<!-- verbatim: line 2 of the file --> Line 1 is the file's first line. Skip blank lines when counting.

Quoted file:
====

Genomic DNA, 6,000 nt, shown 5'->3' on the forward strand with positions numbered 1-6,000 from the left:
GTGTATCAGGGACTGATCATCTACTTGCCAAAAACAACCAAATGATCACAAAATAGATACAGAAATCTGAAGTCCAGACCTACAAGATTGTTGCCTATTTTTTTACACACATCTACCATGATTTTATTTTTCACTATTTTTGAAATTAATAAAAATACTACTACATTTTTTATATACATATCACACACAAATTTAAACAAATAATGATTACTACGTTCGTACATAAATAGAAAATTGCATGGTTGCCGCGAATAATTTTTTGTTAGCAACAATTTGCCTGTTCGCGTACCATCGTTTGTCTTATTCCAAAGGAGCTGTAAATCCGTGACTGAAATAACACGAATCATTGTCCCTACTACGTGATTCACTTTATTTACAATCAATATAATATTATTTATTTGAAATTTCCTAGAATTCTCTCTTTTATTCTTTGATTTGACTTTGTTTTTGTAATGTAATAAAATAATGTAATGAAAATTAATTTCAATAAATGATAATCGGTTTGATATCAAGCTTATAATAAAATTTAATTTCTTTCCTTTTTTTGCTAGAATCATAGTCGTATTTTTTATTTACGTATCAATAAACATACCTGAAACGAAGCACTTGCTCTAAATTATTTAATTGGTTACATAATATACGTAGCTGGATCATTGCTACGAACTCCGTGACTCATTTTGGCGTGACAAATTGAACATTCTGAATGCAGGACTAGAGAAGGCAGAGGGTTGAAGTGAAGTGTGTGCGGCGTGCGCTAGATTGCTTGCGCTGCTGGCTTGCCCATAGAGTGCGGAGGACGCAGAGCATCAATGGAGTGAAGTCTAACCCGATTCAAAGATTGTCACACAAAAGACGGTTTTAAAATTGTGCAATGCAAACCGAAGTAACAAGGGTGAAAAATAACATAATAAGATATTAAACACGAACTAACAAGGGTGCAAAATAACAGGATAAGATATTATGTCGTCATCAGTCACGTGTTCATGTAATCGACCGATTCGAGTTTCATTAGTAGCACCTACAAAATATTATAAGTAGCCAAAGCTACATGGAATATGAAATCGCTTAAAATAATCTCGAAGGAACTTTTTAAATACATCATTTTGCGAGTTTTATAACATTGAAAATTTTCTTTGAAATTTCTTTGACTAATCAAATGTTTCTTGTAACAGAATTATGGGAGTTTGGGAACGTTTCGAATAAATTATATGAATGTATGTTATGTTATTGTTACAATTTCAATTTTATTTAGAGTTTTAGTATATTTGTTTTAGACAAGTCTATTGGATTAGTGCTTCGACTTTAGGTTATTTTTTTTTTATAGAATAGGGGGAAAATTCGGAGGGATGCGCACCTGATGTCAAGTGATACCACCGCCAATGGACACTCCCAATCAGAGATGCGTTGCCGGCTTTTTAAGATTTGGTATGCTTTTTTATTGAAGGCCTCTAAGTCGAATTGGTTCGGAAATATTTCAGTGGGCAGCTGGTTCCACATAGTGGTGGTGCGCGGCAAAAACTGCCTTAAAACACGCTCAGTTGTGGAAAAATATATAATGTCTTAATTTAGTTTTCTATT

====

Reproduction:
GTGTATCAGGGACTGATCATCTACTTGCCAAAAACAACCAAATGATCACAAAATAGATACAGAAATCTGAAGTCCAGACCTACAAGATTGTTGCCTATTTTTTTACACACATCTACCATGATTTTATTTTTCACTATTTTTGAAATTAATAAAAATACTACTACATTTTTTATATACATATCACACACAAATTTAAACAAATAATGATTACTACGTTCGTACATAAATAGAAAATTGCATGGTTGCCGCGAATAATTTTTTGTTAGCAACAATTTGCCTGTTCGCGTACCATCGTTTGTCTTATTCCAAAGGAGCTGTAAATCCGTGACTGAAATAACACGAATCATTGTCCCTACTACGTGATTCACTTTATTTACAATCAATATAATATTATTTATTTGAAATTTCCTAGAATTCTCTCTTTTATTCTTTGATTTGACTTTGTTTTTGTAATGTAATAAAATAATGTAATGAAAATTAATTTCAATAAATGATAATCGGTTTGATATCAAGCTTATAATAAAATTTAATTTCTTTCCTTTTTTTGCTAGAATCATAGTCGTATTTTTTATTTACGTATCAATAAACATACCTGAAACGAAGCACTTGCTCTAAATTATTTAATTGGTTACATAATATACGTAGCTGGATCATTGCTACGAACTCCGTGACTCATTTTGGCGTGACAAATTGAACATTCTGAATGCAGGACTAGAGAAGGCAGAGGGTTGAAGTGAAGTGTGTGCGGCGTGCGCTAGATTGCTTGCGCTGCTGGCTTGCCCATAGAGTGCGGAGGACGCAGAGCATCAATGGAGTGAAGTCTAACCCGATTCAAAGATTGTCACACAAAAGACGGTTTTAAAATTGTGCAATGCAAACCGAAGTAACAAGGGTGAAAAATAACATAATAAGATATTAAACACGAACTAACAAGGGTGCAAAATAACAGGATAAGATATTATGTCGTCATCAGTCACGTGTTCATGTAATCGACCGATTCGAGTTTCATTAGTAGCACCTACAAAATATTATAAGTAGCCAAAGCTACATGGAATATGAAATCGCTTAAAATAATCTCGAAGGAACTTTTTAAATACATCATTTTGCGAGTTTTATAACATTGAAAATTTTCTTTGAAATTTCTTTGACTAATCAAATGTTTCTTGTAACAGAATTATGGGAGTTTGGGAACGTTTCGAATAAATTATATGAATGTATGTTATGTTATTGTTACAATTTCAATTTTATTTAGAGTTTTAGTATATTTGTTTTAGACAAGTCTATTGGATTAGTGCTTCGACTTTAGGTTATTTTTTTTTTATAGAATAGGGGGAAAATTCGGAGGGATGCGCACCTGATGTCAAGTGATACCACCGCCAATGGACACTCCCAATCAGAGATGCGTTGCCGGCTTTTTAAGATTTGGTATGCTTTTTTATTGAAGGCCTCTAAGTCGAATTGGTTCGGAAATATTTCAGTGGGCAGCTGGTTCCACATAGTGGTGGTGCGCGGCAAAAACTGCCTTAAAACACGCTCAGTTGTGGAAAAATATATAATGTCTTAATTTAGTTTTCTATT